by Barry Kent MacKay,
Senior Program Associate
Born Free USA’s Canadian Representative
I’m a Canadian, so I’m not entirely familiar with how things work legislatively in the bustling and powerful nation to the south of me. But, what I do know is that there is a Republican congressman from South Carolina who wants to place a rider on an appropriations bill that “prohibits the federal government from prosecuting any person or corporation for violating the Migratory Bird Treaty Act.”
The Act, first passed in 1918, has the word “treaty” in it because it is an agreement between two separate, sovereign nations—Canada and the U.S.—and there is a reason for such a mutual understanding.
Look at the word “migratory.” Just four years before the law came into effect, the once most abundant bird species in North America had become extinct, and others were gone or on the verge. It was recognized even then, and all the more so now, that apart from any moral or aesthetic consideration, these birds performed valuable utilitarian services (such as the non-toxic control of insects) and that the health of the environment depended on the diversity of wildlife.
Even as the great Industrial Revolution rolled out of Europe and across America, it was as true then as it is now that the very foundation of our lives, and our ability to do commerce, depends on the viability—the health—of the environment from which we have sprung, and upon which we ultimately and totally depend. No gram of food, drop of water, or breath of air exists but for the workings of the nonhuman, “natural” world. And, we are corrupting all of that at an alarming rate.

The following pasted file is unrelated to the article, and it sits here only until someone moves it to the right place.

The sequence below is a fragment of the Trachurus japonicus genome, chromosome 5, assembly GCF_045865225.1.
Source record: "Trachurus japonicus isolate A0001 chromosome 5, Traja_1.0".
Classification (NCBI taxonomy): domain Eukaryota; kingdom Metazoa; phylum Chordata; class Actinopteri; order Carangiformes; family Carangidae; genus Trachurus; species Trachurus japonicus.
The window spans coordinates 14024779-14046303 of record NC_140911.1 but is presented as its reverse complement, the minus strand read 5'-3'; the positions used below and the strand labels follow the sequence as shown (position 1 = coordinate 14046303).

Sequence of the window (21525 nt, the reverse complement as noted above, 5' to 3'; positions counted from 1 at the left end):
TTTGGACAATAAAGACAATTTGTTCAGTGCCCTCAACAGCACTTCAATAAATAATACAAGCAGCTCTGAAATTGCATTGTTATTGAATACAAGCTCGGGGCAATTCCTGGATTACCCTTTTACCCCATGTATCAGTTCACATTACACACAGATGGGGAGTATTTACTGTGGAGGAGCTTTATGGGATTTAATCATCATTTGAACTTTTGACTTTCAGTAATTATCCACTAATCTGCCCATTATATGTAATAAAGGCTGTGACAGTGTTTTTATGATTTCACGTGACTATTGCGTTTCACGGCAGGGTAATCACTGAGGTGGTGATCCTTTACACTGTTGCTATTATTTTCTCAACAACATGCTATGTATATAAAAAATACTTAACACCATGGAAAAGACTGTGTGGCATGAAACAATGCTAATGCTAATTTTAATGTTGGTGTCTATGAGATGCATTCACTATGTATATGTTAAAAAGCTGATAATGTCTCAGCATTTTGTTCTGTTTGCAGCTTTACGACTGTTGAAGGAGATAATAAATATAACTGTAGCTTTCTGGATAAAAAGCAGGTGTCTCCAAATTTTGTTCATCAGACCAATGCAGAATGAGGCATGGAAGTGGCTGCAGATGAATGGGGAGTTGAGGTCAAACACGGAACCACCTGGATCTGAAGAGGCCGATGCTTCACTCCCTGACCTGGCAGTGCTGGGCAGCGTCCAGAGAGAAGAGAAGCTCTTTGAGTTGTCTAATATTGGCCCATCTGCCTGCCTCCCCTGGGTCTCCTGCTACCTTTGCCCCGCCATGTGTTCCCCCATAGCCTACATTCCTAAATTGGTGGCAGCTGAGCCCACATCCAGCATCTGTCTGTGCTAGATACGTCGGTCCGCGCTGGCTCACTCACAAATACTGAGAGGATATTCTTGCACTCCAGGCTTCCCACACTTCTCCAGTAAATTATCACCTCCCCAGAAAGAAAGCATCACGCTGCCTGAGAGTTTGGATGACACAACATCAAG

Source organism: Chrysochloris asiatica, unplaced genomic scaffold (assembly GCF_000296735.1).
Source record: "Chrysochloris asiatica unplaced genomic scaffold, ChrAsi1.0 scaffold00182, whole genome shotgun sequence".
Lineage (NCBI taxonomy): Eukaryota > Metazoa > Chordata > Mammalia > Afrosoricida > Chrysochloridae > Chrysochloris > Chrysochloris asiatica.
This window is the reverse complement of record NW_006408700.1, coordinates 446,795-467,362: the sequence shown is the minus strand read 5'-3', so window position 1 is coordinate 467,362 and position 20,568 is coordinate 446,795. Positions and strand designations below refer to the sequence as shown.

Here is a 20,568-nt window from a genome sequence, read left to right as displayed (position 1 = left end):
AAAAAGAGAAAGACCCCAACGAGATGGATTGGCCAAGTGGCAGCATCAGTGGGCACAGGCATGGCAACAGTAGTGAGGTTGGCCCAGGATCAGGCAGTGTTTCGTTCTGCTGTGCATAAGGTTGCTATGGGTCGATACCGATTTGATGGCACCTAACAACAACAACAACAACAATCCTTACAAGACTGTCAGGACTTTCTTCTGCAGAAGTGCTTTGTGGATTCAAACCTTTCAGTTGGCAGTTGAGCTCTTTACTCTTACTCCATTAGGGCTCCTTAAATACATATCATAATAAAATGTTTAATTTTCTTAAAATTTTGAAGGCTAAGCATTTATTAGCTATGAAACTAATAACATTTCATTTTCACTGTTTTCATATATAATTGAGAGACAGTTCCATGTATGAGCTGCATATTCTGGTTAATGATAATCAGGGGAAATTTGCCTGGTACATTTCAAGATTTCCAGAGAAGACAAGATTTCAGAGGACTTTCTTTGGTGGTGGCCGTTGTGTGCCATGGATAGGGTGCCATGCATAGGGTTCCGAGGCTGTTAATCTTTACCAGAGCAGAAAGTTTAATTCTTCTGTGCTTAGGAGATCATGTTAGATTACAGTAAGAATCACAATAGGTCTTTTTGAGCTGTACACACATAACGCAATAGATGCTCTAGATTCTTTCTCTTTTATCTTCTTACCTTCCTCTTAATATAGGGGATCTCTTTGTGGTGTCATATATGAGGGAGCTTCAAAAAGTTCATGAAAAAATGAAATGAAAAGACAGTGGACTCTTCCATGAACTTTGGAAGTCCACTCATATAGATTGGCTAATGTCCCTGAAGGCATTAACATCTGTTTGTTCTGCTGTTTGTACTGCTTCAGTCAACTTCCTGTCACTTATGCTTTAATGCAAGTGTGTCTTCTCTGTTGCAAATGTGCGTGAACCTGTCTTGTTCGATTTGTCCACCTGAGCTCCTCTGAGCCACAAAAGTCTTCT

How can people who don’t realize that get elected to high office?
A large percentage of protected species are essential to Canadian interests, but how can we protect them when they are migrating to, or through, the U.S.? People continue to kill even the most benign and beautiful of songbirds; or simply mow down habitat; or shoot hawks, herons, Hudsonian godwits, or hummingbirds.
What is particularly incomprehensible is that this unscientific, unneighborly, unilateral decision should come at a time when we are seeing so much loss not only in birds, but in other wildlife species, in America and worldwide. Wildlife species that were abundant in my childhood are now being listed as threatened or endangered. Even still, common species are not as common. In the 1970s, a drive from my home to Lake Simcoe, about 45 miles to the north, was filled with sightings of Savannah sparrows, bobolinks, thrashers, vesper sparrows, meadowlarks, kestrels, barn swallows, and so on. Now, I can make that drive in the absence of seeing any of them; they are not necessarily endangered yet, but they are clearly in serious decline.
Meanwhile, what was once Eurasia’s most abundant bird species, the yellow-breasted bunting, has seen a 90% decline in population since 1980. It is a migratory songbird, roughly the size of our native song sparrow—but it lacks protection. Robins and rails, sandpipers, and shrikes need protection wherever they occur, and they know nothing of politically chosen borders.
The yellow-breasted bunting has been over-hunted in regions, especially China, where there is nothing like the Migratory Bird Treaty Act or legislation to enforce it.
We can’t keep destroying what is so essential to us, even those who see no inherent value in the song of a hermit thrush, the dramatic stoop of a falcon, the cheerfully bright colors of a goldfinch or tanager, or the drama of a flock of scoters flying in a string just over the breaking waves in the low light of a coastal dawn.
I understand that the president and the senate have the ability to veto the bill, but it seems a shame to promote such divisiveness in the first place. I can only hope, for the sake of all, that compassion prevails.
Keep Wildlife in the Wild,